In the modern society and with the empowerment of citizens who are aware of their rights and freedoms, it is difficult to attain a balance between individual rights and social order. Striving for a perfect world, contemporary society is confused when deciding which one of the above-mentioned concepts is more important than the other. Therefore, this paper attempts to analyze the difference between the two concepts and their effect on the overall legal system. It also discusses different types of laws such as civil law and procedural law, while explaining the functions of the law. The concepts of judicial activism and social control are also analyzed.

Individual Rights and Social Order

Individual rights are freedoms that are guaranteed to every person. They are provided under Common law, the Constitution and statutory laws. Examples of such rights within the process of criminal justice include personal liberty, the right to dignity and the right to due process. The protection of these personal freedoms is provided by the perspective of ensuring that the government shall not use unnecessary restrictive actions that limit or eliminate the rights of the citizens. The proponents of the protection of individual rights support the idea of sacrificing public safety for the protection of personal freedoms. Social order, on the other hand, is the representation of how the society runs. It is regarded from the perspective that the interests of the society should be given precedence over individual rights. Its proponents believe that in case of the conflict between these rights and public safety, the rights and freedoms should be limited to protect the social order in the state. While individual rights concentrate on the protection of each and every person’s freedoms, social order is concerned with the protection of the public safety in the first place.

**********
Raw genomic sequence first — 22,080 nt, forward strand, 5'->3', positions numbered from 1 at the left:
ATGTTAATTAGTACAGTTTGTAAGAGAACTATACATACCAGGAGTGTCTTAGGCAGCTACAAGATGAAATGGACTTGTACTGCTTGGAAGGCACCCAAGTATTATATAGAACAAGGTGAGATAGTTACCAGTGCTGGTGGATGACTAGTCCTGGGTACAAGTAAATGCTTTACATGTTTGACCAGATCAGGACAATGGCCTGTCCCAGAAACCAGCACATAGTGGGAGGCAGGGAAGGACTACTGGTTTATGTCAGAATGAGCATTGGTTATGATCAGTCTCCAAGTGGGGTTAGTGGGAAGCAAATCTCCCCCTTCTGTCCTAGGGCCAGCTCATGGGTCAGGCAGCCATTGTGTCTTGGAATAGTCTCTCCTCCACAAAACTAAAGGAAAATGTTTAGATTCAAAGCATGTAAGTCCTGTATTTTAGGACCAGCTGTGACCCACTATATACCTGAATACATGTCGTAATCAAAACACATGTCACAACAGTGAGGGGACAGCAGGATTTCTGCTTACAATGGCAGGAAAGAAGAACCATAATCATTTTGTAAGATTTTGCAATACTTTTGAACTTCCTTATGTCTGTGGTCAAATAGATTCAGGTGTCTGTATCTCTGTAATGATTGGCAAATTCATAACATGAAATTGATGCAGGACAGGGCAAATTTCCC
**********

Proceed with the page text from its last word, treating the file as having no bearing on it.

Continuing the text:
However, it should be noted that individual rights have had an effect on the legal system of the state, in general. The need to protect individual rights and freedoms from violation has led to the creation of laws that focus on the enforcement of the latter. These laws grant certain rights to the American citizens regardless of gender, race, ethnicity, disabilities, or religious beliefs. An example is the Civil Rights Act of 1964. It provides for the abolishment of the unequal voter registration application process. The legislation also prohibited the discrimination of employees on the grounds of color, race, and religion and ensured the desegregation of educational institutions. In its turn, social order issue has also had an effect on the legal system of the U.S.A. It has led to the creation of laws that have endeavored to protect the safety of the American nation. An example is the National Minimum Drinking Act of 1984, which set the legal drinking age to 21 years of age. The legislation aimed at curbing underage drinking.